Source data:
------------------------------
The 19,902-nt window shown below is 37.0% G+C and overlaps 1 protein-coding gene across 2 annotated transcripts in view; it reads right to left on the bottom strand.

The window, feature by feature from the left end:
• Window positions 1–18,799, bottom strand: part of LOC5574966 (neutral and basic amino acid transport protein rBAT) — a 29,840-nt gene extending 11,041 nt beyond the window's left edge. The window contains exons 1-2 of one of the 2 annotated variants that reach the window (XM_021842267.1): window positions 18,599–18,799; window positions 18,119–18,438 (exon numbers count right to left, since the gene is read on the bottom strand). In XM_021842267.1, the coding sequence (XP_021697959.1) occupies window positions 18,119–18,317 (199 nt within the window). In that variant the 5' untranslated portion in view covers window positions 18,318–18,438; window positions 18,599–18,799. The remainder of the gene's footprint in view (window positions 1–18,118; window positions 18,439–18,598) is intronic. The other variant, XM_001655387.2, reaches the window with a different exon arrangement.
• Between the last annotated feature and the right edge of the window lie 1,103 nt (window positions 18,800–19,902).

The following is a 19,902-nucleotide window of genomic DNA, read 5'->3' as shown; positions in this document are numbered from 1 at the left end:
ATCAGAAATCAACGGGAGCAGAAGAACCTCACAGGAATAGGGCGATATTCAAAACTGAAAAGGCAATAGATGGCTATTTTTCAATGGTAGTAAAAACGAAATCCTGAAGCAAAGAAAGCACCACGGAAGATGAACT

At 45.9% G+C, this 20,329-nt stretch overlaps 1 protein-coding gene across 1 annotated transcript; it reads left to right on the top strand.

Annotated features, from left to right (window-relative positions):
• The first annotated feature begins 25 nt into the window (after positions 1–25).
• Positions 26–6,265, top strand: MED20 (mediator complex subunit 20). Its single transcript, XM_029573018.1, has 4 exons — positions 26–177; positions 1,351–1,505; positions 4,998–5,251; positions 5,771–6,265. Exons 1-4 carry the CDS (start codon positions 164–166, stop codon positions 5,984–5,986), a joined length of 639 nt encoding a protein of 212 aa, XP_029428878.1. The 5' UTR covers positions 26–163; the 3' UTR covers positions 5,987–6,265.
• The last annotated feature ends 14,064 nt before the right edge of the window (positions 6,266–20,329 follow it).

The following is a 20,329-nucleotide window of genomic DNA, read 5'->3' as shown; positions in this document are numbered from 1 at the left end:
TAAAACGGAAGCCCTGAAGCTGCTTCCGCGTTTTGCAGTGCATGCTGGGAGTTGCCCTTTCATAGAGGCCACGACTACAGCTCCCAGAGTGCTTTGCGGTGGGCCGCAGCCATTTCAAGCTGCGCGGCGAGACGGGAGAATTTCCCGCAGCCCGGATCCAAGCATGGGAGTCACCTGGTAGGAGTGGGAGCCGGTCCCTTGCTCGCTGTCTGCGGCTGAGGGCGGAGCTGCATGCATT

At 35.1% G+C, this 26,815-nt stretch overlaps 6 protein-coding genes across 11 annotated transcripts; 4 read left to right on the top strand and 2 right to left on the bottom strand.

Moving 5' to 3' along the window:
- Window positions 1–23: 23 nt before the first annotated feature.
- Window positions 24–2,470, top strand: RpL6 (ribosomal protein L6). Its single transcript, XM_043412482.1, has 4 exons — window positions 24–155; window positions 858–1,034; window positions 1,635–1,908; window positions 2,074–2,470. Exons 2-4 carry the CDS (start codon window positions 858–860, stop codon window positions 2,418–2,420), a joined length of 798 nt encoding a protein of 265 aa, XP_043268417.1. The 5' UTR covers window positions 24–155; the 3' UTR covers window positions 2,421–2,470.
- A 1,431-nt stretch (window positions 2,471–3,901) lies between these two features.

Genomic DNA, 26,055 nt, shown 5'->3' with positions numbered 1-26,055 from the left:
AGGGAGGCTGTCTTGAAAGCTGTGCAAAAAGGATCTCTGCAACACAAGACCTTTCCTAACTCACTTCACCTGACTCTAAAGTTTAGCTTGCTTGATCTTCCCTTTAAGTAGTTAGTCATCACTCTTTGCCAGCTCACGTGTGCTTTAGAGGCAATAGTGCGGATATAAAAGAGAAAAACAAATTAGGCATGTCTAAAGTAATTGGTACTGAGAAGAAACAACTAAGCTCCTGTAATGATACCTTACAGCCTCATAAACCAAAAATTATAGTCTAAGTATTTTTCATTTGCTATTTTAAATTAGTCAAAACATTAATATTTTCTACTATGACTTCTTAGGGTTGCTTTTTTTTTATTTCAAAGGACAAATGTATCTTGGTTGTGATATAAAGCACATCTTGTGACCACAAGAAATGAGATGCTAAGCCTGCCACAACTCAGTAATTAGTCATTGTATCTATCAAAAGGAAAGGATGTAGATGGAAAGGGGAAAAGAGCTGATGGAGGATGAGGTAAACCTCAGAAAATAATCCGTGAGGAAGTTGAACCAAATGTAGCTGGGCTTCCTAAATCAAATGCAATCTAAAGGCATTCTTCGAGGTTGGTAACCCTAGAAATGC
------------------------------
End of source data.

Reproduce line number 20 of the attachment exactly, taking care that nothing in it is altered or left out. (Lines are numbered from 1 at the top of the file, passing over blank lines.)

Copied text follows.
AGGGAGGCTGTCTTGAAAGCTGTGCAAAAAGGATCTCTGCAACACAAGACCTTTCCTAACTCACTTCACCTGACTCTAAAGTTTAGCTTGCTTGATCTTCCCTTTAAGTAGTTAGTCATCACTCTTTGCCAGCTCACGTGTGCTTTAGAGGCAATAGTGCGGATATAAAAGAGAAAAACAAATTAGGCATGTCTAAAGTAATTGGTACTGAGAAGAAACAACTAAGCTCCTGTAATGATACCTTACAGCCTCATAAACCAAAAATTATAGTCTAAGTATTTTTCATTTGCTATTTTAAATTAGTCAAAACATTAATATTTTCTACTATGACTTCTTAGGGTTGCTTTTTTTTTATTTCAAAGGACAAATGTATCTTGGTTGTGATATAAAGCACATCTTGTGACCACAAGAAATGAGATGCTAAGCCTGCCACAACTCAGTAATTAGTCATTGTATCTATCAAAAGGAAAGGATGTAGATGGAAAGGGGAAAAGAGCTGATGGAGGATGAGGTAAACCTCAGAAAATAATCCGTGAGGAAGTTGAACCAAATGTAGCTGGGCTTCCTAAATCAAATGCAATCTAAAGGCATTCTTCGAGGTTGGTAACCCTAGAAATGC